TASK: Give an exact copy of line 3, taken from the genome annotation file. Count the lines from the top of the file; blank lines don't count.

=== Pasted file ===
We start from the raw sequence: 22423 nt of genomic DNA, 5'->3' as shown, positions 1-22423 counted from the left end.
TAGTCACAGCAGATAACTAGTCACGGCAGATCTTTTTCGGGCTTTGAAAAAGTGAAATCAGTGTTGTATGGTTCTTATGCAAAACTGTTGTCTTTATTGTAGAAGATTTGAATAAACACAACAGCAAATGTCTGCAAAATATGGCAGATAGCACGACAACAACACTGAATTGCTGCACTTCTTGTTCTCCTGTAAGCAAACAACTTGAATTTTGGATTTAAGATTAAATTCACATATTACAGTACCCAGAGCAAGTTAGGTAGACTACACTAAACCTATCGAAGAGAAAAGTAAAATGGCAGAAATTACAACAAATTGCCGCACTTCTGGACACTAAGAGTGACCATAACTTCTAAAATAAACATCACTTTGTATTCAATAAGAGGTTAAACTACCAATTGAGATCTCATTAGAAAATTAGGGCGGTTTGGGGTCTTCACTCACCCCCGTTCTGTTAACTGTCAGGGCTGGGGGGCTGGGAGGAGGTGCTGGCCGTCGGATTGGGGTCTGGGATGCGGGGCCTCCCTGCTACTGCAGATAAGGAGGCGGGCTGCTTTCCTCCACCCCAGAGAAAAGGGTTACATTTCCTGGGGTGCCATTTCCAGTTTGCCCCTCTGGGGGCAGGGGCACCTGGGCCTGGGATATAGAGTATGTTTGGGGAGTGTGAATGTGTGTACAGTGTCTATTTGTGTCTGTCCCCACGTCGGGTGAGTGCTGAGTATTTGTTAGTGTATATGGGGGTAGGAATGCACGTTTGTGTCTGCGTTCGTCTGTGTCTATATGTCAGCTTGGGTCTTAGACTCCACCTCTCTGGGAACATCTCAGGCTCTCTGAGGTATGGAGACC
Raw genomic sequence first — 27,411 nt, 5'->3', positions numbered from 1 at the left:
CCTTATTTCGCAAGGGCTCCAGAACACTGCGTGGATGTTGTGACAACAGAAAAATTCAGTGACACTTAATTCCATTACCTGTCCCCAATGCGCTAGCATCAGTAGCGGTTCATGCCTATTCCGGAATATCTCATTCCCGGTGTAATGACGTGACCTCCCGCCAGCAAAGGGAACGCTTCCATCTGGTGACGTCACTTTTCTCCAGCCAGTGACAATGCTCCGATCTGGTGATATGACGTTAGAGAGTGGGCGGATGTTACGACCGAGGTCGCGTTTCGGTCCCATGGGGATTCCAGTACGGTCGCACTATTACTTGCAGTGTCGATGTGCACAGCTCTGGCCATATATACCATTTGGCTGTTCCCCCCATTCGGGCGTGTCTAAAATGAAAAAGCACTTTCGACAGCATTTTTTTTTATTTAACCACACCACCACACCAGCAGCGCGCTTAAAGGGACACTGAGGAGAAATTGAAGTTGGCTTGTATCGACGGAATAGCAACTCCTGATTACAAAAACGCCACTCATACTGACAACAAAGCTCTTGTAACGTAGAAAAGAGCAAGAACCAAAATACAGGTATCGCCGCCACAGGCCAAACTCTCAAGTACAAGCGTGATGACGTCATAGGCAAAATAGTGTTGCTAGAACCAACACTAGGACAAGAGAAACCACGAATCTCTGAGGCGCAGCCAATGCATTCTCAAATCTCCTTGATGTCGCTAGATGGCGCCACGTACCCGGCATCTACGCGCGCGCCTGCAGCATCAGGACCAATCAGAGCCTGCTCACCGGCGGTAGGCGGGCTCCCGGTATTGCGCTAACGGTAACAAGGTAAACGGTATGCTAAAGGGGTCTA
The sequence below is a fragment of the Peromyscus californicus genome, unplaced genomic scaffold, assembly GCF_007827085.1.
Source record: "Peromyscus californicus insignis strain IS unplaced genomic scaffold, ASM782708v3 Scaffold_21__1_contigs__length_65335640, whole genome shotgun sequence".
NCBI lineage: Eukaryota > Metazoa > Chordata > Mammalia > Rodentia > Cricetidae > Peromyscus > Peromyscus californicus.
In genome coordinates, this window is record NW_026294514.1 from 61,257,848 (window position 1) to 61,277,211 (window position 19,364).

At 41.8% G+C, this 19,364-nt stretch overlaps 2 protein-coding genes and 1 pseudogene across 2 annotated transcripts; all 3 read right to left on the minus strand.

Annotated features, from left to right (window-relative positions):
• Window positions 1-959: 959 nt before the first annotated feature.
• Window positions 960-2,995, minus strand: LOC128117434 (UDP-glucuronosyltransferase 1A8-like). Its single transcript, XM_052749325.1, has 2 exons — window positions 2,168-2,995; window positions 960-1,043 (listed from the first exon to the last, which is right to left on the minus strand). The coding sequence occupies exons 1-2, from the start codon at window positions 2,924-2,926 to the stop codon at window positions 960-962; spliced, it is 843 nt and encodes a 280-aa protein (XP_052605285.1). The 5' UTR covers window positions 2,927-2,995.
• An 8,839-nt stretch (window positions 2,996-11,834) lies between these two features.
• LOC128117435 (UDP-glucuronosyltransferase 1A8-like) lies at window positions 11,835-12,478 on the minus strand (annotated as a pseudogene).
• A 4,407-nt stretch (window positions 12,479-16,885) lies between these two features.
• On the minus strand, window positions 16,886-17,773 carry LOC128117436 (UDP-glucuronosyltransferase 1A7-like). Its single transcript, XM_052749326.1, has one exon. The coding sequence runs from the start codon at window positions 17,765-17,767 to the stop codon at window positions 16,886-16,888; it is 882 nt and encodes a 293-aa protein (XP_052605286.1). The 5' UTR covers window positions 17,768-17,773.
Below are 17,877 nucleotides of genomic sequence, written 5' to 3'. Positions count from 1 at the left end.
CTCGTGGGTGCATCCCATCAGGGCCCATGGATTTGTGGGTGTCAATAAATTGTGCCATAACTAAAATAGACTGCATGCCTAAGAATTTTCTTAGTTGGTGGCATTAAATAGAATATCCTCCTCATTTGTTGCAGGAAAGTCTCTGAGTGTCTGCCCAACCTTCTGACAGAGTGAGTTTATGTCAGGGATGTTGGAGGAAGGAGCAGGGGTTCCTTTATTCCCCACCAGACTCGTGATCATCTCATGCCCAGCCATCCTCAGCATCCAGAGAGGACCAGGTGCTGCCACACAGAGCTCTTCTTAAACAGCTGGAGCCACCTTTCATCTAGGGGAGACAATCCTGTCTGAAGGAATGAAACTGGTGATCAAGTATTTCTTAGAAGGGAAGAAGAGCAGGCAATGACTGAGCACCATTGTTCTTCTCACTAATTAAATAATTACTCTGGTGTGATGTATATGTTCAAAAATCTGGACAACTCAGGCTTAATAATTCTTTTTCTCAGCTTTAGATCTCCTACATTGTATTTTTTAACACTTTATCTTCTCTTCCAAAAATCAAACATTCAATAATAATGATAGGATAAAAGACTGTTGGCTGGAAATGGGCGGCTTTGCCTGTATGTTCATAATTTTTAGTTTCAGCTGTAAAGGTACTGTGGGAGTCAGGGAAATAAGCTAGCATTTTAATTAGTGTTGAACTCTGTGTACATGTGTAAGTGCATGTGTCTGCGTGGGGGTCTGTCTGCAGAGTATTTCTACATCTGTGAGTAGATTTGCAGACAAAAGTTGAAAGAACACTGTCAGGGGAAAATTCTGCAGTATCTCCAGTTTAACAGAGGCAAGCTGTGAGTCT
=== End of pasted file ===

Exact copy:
Raw genomic sequence first — 27,411 nt, 5'->3', positions numbered from 1 at the left: